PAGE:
Amid soaring cases of COVID’s Omicron variant throughout the country, a one-day vaccination drive aimed at raising the level of shots in arms within the local African-American and Latin communities in and around Seminole County returns to Macedonia Missionary Baptist Church on Sunday, January 16th from 11:30 a.m. until 3:30 p.m. on the eve of nationwide observances of MLK Day.
The church is located at 221 N. Dowling Avenue in Donalsonville on the corner of N. Dowling Avenue and, ironically, Martin Luther King, Jr. Drive.
“It’s interesting, if not prudent, to ask the question of what would Dr. Martin Luther King, Jr. do and say to people at a time like this as we honor and celebrate his life and legacy?”, says Rahn d. Fudge, Creator and Executive Producer of the Phoenix Affaire Group which will again partner with the CORE Response Agency, a medical mobile unit arm of the Georgia Department of Public Health, traveling to rural and hard-to-reach areas of the state to get people vaccinated.
Unlike last time, the mobile unit team will be equipped this time to administer shots in the arms of eligible children (ages five to 11) with either the Pzifer or Moderna vaccines. And, just like before, while the vaccine drive targets a specific group of residents, it is open to anybody eligible to be vaccinated regardless of color. No appointment is necessary although you will have to pre-register on-site at the church annex of Macedonia Missioary Baptist Church. It’s highly recommended that you bring your proof of vaccination card if you’ve already been vaccinated to register. If you’re being vaccinated for the first time then a vaccination card will be provided.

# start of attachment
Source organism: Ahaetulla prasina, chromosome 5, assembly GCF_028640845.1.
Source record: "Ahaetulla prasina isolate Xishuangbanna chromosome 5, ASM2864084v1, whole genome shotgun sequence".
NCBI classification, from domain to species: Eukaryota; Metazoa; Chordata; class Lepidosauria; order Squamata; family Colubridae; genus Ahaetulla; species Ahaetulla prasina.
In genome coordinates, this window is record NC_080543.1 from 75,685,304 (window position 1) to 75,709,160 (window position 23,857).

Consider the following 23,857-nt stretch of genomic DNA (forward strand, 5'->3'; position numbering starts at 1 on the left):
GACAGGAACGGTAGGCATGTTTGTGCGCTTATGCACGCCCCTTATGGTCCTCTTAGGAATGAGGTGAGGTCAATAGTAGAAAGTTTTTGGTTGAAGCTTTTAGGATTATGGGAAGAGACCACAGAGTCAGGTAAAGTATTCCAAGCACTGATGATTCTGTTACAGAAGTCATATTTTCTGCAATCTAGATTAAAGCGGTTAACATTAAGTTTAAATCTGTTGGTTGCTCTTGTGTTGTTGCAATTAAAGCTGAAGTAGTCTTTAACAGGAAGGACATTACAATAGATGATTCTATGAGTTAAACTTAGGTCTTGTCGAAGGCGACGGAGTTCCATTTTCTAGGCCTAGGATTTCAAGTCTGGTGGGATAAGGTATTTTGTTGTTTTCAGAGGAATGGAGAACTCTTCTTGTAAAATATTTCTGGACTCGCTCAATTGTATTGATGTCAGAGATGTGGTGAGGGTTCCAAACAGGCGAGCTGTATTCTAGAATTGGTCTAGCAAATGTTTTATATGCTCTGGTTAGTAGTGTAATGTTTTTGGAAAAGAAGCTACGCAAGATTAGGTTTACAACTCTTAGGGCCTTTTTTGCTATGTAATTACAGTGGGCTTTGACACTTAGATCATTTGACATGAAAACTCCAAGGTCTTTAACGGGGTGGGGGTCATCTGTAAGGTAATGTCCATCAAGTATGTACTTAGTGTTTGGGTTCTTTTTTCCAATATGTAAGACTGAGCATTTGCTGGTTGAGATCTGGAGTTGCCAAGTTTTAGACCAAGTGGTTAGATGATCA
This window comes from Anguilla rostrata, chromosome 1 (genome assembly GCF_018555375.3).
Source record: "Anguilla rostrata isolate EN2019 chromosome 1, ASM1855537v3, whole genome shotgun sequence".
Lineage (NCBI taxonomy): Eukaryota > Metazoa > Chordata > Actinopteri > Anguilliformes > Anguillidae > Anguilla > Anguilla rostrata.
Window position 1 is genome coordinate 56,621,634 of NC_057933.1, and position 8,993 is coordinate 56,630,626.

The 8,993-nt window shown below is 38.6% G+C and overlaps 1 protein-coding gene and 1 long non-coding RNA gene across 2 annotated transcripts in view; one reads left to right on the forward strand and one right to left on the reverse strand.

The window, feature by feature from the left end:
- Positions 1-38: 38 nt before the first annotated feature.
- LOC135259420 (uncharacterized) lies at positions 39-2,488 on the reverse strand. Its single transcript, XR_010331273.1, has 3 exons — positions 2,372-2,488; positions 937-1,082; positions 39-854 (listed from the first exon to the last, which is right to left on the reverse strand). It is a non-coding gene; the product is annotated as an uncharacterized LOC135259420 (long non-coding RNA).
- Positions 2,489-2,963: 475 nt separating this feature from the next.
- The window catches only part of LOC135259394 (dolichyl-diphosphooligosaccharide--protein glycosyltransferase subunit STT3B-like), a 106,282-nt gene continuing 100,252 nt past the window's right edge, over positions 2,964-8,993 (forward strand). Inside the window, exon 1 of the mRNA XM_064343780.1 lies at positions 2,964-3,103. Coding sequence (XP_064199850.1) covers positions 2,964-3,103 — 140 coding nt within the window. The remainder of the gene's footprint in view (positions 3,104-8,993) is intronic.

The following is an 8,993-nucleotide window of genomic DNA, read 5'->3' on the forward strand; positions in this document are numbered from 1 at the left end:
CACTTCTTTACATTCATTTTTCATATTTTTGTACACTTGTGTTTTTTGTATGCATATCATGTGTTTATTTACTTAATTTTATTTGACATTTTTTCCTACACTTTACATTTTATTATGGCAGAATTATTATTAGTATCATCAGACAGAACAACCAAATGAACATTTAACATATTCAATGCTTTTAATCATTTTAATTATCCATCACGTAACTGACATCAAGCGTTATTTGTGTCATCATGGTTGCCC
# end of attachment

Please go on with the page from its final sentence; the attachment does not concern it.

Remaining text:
Fudge, working with Moses James who is the Chairman of Deacon Ministries for Macedonia Missionary Baptist Church, has a continuing goal – using the community power of local black churches in Southwest Georgia – to bring the vaccines directly to the neighborhoods disproportionately affected by COVID-19 which James echoes is very important to make the vaccines readily available particularly for many mostly young black residents still reluctant to get the shot.
“It can also help dispel some of the misinformation (about COVID) going on within our community”, stresses James.